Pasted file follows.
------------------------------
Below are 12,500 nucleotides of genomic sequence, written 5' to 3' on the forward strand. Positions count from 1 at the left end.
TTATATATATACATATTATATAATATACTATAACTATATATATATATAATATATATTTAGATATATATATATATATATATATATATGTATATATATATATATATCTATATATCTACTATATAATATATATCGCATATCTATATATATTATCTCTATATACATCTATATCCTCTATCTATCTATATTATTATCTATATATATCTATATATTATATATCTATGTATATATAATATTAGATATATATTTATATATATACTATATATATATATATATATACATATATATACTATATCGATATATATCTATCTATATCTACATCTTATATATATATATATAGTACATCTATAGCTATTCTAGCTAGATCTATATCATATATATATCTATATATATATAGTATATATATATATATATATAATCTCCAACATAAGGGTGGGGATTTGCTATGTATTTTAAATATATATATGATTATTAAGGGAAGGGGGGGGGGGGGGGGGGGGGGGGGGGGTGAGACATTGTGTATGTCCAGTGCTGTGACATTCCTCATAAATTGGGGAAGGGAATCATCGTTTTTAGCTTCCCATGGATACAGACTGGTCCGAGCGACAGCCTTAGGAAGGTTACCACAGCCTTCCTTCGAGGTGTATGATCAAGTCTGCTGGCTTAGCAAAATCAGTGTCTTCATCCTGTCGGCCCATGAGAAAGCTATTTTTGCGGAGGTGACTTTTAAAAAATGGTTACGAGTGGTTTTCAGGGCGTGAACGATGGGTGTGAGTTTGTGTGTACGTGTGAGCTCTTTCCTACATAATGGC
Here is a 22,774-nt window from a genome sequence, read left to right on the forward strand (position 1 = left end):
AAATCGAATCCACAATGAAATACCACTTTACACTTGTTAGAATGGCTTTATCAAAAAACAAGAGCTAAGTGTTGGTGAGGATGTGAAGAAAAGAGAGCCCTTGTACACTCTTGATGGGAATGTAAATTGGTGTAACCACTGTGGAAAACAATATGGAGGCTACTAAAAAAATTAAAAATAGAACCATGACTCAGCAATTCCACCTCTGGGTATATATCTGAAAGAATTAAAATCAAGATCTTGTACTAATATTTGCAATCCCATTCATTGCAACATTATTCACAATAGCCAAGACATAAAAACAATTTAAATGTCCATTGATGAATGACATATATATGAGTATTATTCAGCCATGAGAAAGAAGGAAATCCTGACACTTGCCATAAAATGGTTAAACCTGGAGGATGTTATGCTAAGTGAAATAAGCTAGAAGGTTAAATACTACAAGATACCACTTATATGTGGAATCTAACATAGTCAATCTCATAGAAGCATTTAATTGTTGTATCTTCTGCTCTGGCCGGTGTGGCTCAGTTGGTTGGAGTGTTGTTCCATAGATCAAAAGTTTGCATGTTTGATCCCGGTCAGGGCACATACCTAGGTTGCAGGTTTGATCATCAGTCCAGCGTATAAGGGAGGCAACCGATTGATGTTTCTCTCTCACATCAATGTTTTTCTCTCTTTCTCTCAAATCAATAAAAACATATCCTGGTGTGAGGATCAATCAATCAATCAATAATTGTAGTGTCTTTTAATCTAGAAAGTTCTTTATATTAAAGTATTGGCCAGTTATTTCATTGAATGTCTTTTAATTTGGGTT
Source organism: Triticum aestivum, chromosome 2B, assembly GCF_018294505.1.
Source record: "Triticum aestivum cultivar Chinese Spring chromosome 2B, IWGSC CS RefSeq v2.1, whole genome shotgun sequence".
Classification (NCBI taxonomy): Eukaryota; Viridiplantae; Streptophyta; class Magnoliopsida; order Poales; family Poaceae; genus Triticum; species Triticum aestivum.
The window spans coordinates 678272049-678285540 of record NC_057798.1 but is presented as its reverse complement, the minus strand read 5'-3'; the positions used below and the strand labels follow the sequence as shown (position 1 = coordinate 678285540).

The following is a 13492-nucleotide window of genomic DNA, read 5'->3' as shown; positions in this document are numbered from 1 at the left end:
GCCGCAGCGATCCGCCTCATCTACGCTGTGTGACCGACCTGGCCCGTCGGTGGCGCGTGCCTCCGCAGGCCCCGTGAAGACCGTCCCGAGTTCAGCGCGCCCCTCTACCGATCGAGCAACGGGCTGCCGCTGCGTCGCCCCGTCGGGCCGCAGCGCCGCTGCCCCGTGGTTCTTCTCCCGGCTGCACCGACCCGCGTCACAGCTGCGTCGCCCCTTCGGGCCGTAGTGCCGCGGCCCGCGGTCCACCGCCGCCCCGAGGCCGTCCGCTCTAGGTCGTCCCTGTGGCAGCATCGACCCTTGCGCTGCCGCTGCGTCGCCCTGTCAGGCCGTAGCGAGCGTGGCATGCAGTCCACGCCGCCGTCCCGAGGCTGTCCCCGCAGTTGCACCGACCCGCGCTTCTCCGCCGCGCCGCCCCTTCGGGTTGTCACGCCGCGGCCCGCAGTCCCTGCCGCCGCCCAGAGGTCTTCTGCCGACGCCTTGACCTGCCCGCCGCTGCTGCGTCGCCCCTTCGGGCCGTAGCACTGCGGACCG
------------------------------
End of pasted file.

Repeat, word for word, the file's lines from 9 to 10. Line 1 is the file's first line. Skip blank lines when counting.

The following is a 13492-nucleotide window of genomic DNA, read 5'->3' as shown; positions in this document are numbered from 1 at the left end:
GCCGCAGCGATCCGCCTCATCTACGCTGTGTGACCGACCTGGCCCGTCGGTGGCGCGTGCCTCCGCAGGCCCCGTGAAGACCGTCCCGAGTTCAGCGCGCCCCTCTACCGATCGAGCAACGGGCTGCCGCTGCGTCGCCCCGTCGGGCCGCAGCGCCGCTGCCCCGTGGTTCTTCTCCCGGCTGCACCGACCCGCGTCACAGCTGCGTCGCCCCTTCGGGCCGTAGTGCCGCGGCCCGCGGTCCACCGCCGCCCCGAGGCCGTCCGCTCTAGGTCGTCCCTGTGGCAGCATCGACCCTTGCGCTGCCGCTGCGTCGCCCTGTCAGGCCGTAGCGAGCGTGGCATGCAGTCCACGCCGCCGTCCCGAGGCTGTCCCCGCAGTTGCACCGACCCGCGCTTCTCCGCCGCGCCGCCCCTTCGGGTTGTCACGCCGCGGCCCGCAGTCCCTGCCGCCGCCCAGAGGTCTTCTGCCGACGCCTTGACCTGCCCGCCGCTGCTGCGTCGCCCCTTCGGGCCGTAGCACTGCGGACCG